Tuesday 10 July 2007

Doctors not Special

Many media commentators have expressed their shock that those arrested for the recent attacks in Britain were doctors. Had these men been engineers, no-one would have raised an eyebrow. But doctors! Why do people still allow their critical faculties to be subdued by the old fallacy that doctors are a higher form of human being?

How on earth, people have asked, could doctors perpetrate these barbaric crimes? The answer of course is simple: because they are human. The medical profession gladly competed to get into Hitler's vile T4 program, which was set up to purify their race by murdering thousands of disabled people, many of them children. That they had studied medicine and professed a desire to heal gave them no immunity from the loathsome, perverse ideas that drove the Nazis.

We should remember that there are many reasons why people become doctors: the reward of healing people, the joy of applying an interesting science, family encouragement or even pressure, and, as often as not, because it pays well.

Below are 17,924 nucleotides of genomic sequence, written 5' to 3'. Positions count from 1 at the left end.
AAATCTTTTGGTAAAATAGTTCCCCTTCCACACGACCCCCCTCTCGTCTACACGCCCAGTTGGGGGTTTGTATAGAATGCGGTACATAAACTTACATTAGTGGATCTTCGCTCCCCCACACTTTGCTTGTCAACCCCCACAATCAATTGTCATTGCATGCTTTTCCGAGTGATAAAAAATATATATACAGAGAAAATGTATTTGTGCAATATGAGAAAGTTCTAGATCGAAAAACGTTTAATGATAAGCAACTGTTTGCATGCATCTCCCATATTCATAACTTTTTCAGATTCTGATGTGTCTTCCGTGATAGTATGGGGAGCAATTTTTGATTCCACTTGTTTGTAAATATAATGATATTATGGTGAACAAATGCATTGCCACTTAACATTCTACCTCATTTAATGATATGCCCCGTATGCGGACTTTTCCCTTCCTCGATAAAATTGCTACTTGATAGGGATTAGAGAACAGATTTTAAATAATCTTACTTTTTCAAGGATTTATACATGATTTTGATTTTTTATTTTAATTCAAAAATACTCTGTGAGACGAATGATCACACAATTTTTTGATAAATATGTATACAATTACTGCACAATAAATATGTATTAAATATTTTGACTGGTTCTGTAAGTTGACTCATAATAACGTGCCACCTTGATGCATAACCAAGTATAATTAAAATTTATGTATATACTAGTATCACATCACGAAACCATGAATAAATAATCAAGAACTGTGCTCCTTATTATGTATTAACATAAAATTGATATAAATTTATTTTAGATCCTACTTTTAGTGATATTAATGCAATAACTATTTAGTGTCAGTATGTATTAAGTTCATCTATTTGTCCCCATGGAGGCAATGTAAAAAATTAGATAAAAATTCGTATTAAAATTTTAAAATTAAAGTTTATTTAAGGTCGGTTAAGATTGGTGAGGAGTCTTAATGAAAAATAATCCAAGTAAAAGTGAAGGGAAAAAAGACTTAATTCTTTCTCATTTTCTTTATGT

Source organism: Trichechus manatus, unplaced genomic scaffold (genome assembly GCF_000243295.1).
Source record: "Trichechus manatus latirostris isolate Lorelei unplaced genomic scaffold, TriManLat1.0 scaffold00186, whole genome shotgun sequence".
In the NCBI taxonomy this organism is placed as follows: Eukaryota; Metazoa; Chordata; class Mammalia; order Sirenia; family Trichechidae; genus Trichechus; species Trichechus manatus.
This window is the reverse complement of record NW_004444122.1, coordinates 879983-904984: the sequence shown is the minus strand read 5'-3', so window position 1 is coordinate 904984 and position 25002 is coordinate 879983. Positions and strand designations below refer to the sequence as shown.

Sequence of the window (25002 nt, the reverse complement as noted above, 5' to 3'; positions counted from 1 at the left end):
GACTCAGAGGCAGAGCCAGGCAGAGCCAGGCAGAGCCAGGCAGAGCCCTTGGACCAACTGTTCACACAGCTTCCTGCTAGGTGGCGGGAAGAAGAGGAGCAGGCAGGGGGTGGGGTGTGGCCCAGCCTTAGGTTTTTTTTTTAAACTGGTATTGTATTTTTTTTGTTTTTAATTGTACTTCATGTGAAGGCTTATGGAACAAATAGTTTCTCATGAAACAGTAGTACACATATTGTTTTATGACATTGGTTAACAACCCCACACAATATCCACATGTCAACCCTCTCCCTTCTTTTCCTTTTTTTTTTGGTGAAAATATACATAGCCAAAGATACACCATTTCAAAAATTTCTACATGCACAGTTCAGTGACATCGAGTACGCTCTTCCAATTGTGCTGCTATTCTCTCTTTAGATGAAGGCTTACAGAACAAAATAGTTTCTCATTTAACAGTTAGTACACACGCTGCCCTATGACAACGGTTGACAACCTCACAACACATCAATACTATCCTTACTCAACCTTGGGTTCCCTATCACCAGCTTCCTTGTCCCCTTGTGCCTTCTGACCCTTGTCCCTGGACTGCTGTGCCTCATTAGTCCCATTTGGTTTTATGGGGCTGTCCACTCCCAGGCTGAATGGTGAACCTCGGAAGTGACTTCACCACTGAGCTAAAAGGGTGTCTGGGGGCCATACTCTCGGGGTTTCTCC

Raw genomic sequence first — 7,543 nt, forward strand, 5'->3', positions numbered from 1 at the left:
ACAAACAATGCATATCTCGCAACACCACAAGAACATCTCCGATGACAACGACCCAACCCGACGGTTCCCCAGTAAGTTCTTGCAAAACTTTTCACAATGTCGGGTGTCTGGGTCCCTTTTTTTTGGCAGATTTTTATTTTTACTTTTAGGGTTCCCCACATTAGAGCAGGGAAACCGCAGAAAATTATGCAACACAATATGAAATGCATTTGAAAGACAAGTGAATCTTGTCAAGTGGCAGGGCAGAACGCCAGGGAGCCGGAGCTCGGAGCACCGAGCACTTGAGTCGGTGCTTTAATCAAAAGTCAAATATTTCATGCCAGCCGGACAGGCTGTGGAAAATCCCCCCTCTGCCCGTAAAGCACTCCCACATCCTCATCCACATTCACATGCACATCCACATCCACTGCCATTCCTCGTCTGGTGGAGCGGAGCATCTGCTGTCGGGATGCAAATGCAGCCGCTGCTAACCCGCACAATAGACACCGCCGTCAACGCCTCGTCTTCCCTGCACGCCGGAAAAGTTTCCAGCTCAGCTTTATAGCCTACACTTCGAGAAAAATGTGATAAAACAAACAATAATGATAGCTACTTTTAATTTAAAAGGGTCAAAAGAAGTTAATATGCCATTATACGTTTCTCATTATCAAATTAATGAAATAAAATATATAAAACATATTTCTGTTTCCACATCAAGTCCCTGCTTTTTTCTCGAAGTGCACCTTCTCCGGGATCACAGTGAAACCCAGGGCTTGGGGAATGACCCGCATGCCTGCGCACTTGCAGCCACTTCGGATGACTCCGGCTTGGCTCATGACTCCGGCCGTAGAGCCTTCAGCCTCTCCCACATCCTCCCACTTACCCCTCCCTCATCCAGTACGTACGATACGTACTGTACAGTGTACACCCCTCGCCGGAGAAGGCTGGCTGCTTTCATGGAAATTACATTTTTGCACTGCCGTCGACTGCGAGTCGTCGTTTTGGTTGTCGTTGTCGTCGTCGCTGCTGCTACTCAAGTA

In the past, doctors (with lawyers and the clergy) were part of a social elite by virtue of their education and their specialist knowledge in an age when these were rare. Nowadays, thankfully, a huge swathe of the population have access to higher education. The doctor no longer seems so special. Doctors are not now seen as infallible. Indeed, better outcomes nowadays are achieved when the doctor treats the patient as an equal.

The attacks in Britain show us that a whiff of superiority still hangs over medicine. The notion that doctors are different is elitist and simply wrong, and it should not be indulged.

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